Zambales has become known as a home-break spot to many Manileños when the call for a quick vacation arises.
With its breath-taking coves, beaches and mountains, such as Liwliwa, Potipot Island, Capones Island, Anawangin Cove and Nagsasa Cove, people may opt to camp, surf, trek, or simply rest by the beach when in the province.
But little did many know, until recently, that apart from these vacation spots in Zambales is a greater scheme of adventures that matter: The road to the barren ancestral domain of the Aeta community in Yangil Village.
Yangil Village, together with its neighbouring sites, was once teeming with vegetation, until the eruption of Mount Pinatubo happened in 1991. Their 3,000-hectare land got wiped off by the volcanic ashes, leaving them with nothing but the clothes they were wearing on the day itself. All of their belongings, natural resources and dreams vanished in an instant.
Twenty-four years later, Tribes & Treks is hoping to revive the area. It is a joint initiative of The Circle Hostel and Make A Difference (MAD) Travel, a social enterprise I cofounded with Raf Dionisio.
It has also received considerable support from the municipality of San Felipe, Zambales, with the shared goal of uplifting the lives of the Yangil Tribe (among others in the region), and transforming barren land into a 3 million tree forest within a few years’ time.
It took the Aeta community more than five years to recover from the terrible eruption and a lot of people promised to help them, but still the communities have been left behind. Raf hopes to revive their land through a positive, rather than destructive, approach to tourism, which caters to the community needs, such as carabaos, seeds, crops and most important, people.
“Tourism can help make nation-building fun and inspiring. We have a culture of destructive tourism in this country and I would like to change that. We want to create a model in which tourism becomes really good for the environment,” Raf said before adding, “Our goal is to keep the Aeta community’s sustainability and the environment’s sustainability. It has to be both.”
Over the past year, Raf has visited the community on an almost weekly basis. He spent time with the elders in the community, talked to them about their needs and problems, speculated the potential of their land to develop sustainable tourism, studied what needs to be planted and encouraged a lot of people, especially students, to come and help.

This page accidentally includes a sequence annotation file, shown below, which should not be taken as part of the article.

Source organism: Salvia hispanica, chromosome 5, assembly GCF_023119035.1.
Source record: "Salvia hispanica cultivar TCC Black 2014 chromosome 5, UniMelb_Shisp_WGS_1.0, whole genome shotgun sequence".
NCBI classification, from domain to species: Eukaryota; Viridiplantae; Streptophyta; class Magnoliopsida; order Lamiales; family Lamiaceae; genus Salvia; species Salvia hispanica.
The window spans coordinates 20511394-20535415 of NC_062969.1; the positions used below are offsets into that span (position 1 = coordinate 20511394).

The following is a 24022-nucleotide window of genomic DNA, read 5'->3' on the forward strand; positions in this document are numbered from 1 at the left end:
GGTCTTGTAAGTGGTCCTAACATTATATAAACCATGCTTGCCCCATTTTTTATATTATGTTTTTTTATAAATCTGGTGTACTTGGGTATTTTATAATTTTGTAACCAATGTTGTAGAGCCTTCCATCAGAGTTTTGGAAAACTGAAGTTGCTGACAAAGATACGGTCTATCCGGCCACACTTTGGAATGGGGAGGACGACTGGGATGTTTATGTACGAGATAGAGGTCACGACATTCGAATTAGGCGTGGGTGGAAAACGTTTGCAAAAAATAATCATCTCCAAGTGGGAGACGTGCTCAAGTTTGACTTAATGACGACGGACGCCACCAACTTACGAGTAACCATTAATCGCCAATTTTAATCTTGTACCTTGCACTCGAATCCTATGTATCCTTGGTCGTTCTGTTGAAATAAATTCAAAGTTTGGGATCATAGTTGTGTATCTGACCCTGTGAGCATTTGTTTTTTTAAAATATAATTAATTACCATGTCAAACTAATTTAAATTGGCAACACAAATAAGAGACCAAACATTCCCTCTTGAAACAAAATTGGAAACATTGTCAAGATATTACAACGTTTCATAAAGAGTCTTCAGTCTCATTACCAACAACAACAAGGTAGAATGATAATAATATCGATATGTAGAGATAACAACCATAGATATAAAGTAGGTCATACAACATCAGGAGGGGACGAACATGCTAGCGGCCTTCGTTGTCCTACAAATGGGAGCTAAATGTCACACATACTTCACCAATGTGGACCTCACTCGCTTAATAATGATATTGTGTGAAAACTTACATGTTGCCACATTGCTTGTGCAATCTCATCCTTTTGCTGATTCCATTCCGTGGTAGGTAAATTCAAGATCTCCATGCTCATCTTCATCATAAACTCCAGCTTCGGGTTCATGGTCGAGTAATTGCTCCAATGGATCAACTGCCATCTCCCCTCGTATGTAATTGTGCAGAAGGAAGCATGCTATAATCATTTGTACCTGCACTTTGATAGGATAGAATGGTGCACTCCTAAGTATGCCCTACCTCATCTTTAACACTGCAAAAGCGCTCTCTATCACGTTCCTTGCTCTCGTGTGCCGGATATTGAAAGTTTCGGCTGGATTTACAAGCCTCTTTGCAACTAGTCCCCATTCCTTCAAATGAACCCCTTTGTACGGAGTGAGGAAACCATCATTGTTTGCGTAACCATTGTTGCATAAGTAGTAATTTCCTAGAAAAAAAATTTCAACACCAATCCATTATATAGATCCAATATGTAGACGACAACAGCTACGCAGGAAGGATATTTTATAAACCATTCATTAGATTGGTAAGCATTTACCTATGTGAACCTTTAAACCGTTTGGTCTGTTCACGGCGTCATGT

Now, with the help of all guests who joined our Tribes & Treks tour, the once barren land of the Yangil Tribe is already generating more than 4,000 plants, and this is just the beginning. This perfectly sums up what bayanihan and walang iwanan can do.
I can still remember the “bi-polar” weather conditions we had to face when we went there a few months back. It was raining hard when we crossed the rivers, then the fiery sun popped out all of a sudden, as we walked through the mountains, and the cycle went on.
With no paved roads connecting them to the local town, this is a trip the Aetas have to do every day, regardless of the weather. They trek to and from the mountains for an hour to make a living out of their crops and other resources, while the children face a similar arduous trek just to get to school every day.
When we reached Yangil Village, everyone greeted us with a sweet smile. A smile so genuine you would instantly feel at home. They served sweet potato and tea for breakfast, and a sumptuous lunch all cooked by the community for us to feast on.
Thereafter, they taught us their traditional archery, the uses of the herbal medicines, their traditional song and dance, which we all gladly enjoyed as we learned about them more through their rejuvenating culture.
At the end of the trip, locals and guests gather to plant their seedlings and offer their own contribution to what they hope will one day grow into a significant rainforest. Of course, there is a limit to what any single “voluntourist” can achieve in one day, but if just one visitor has been touched by the spirit of walang iwanan—no one gets left behind—then it will have been worth it.
There are lots of beautiful destinations in the Philippines to “go MAD” about, but behind those destinations are its golden people and their stories that have convinced foreigners like me to stay in the country and make it my adopted home.
The Philippines have a competitive advantage in this new approach to travel because you speak English and social tourism is all about connecting communities to travelers. Through inspiring us to show love for both people and planet, Filipinos can lead the way in building a world-class tourism industry in which no one is left behind.
To join Tribes & Treks tour, visit MAD Travel at www.madtravel.org/tribes-and-islands/.
Thomas Graham is an international speaker and author of the book The Genius of the Poor. Thomas is also the cofounder of MAD (Make A Difference) Travel (www.madtravel.org), a social tourism enterprise that creates fun and fulfilling travel experiences in partnership with Gawad Kalinga communities. For comments, suggestions and reactions, contact firstname.lastname@example.org.